The idea behind this is that masculinity is primarily defined negatively.  The most important thing about Being a Man is to not be a woman and not be gay.  Women, contrariwise, are expected to be any number of things -- diligent, loving, maternal, organized, responsible, whatever.  These all become in some sense female traits.  This leaves men with pretty unappealing options if they don't want to be girly -- slovenliness, insensitivity, ignorance, bigotry, childishness and self-centredness all come to mind.  Pretty good description of Peter Griffin, no?

Now the separate spheres model leaves men their status as adult human beings, but as far as family life is concerned the result is the same for both dynamics -- women suffer from incredibly high expectations that they be all but perfect, and men suffer from disregard and comical contempt; their ability to contribute anything to the family beyond a paycheck and misdirected love is effectively discounted.  Everyone loses.

*And that was terrible
**See footnote above
***Also, when all you've got is an anti-feminist hammer, everything looks like a man-hating nail

Tuesday, May 3, 2011


As a friend said, I'm not unhappy to see that Bin Laden is dead.  It's a good thing; for one thing, Lord knows how much damage he could yet do were he still alive and free.  But a SEAL team shooting a mass-murderer is not the same thing as justice.  Justice involves, you know, laws and trials and crap.  We don't generally say 'justice was done' when the police shoot someone that's shooting up a nightclub, we say something like 'we're safer now.'  Which is good, but it's not justice.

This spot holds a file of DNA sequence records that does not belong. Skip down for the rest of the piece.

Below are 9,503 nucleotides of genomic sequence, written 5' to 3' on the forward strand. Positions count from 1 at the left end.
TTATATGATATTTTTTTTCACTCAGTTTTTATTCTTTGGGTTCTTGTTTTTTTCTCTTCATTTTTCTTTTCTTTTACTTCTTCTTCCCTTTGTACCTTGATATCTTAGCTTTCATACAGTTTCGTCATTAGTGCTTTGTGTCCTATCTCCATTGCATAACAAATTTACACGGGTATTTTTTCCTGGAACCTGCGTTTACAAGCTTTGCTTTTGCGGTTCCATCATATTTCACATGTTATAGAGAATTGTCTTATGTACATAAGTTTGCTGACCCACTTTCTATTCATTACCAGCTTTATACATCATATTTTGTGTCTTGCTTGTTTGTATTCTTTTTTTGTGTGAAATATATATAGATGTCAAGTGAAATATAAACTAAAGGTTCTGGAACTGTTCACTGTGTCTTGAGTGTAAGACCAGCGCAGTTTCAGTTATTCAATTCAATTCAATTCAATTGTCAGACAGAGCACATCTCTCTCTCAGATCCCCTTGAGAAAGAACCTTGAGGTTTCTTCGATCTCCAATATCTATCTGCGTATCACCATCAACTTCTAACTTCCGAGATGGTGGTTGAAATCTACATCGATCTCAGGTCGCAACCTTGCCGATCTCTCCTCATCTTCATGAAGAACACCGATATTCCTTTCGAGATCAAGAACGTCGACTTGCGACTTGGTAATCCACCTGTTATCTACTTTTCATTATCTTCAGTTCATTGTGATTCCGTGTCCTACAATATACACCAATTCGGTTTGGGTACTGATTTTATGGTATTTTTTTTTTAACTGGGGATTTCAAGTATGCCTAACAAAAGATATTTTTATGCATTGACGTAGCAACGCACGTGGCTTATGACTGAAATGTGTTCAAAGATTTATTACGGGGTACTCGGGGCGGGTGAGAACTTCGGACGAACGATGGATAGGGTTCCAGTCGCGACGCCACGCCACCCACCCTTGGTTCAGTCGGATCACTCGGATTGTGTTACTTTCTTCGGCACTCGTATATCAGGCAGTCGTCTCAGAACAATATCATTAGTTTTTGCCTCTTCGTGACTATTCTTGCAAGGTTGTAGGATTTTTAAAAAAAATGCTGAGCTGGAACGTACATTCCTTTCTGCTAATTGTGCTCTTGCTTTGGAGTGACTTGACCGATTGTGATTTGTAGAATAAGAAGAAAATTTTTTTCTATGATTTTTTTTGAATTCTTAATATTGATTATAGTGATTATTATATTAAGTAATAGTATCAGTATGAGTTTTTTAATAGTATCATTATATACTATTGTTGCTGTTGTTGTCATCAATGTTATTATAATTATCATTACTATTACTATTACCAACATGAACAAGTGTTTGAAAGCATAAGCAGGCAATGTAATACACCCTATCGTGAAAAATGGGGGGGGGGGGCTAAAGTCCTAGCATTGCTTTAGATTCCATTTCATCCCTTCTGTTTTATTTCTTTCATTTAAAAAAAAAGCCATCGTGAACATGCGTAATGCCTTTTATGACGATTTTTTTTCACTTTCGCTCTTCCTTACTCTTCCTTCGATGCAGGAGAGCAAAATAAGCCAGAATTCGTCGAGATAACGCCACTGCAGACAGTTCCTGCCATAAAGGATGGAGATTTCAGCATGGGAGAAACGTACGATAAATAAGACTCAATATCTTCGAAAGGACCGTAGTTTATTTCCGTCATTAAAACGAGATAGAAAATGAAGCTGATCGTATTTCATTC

What makes the whole Bin Laden's death=justice talking point troubling rather than merely annoying is that we have the opportunity to enact justice for 9-11.  If US officials are to be believed, Khalid Sheik Muhammed was the mastermind of the attack, and we have had him in custody for the better part of a decade.  Trying him according to US law for the murder of nearly 3,000 people would be justice.  Just like trying someone for the murder of 1 person is justice.

Yet when the Obama administration proposed to do just this, to try Khalid Sheik Muhammed, the demagogues flipped out.  Apparently trying a murderer for his crimes isn't justice, it's letting him off easy*.  The American people, by many accounts, flipped out -- gallup polls showed opposition in most trial venues.  So rather than brave the demagogues and the mob Obama caved and agreed to try KSM with the same Kangaroo courts Bush was about to set up.  The demagogues/mob were somewhat mollified. 

Looking at the Bin Laden raid and the reaction from the very people who condemned the KSM trial, apparently a bullet to the head in a firefight is justice and a trial isn't.  I suspect the underlying logic is that since justice is served with a bullet, a trial is merely an indulgence to the accused that terrorists do not deserve.  Bin Laden's death is a good thing for the US and the world.  But the idea that it's the yardstick of justice in our efforts against terrorism is incredibly disturbing

*Someone should have told Himmler and Goebbels, had they known that Nuremburg was getting off easy and more than they deserved then they probably wouldn't have bothered with cyanide.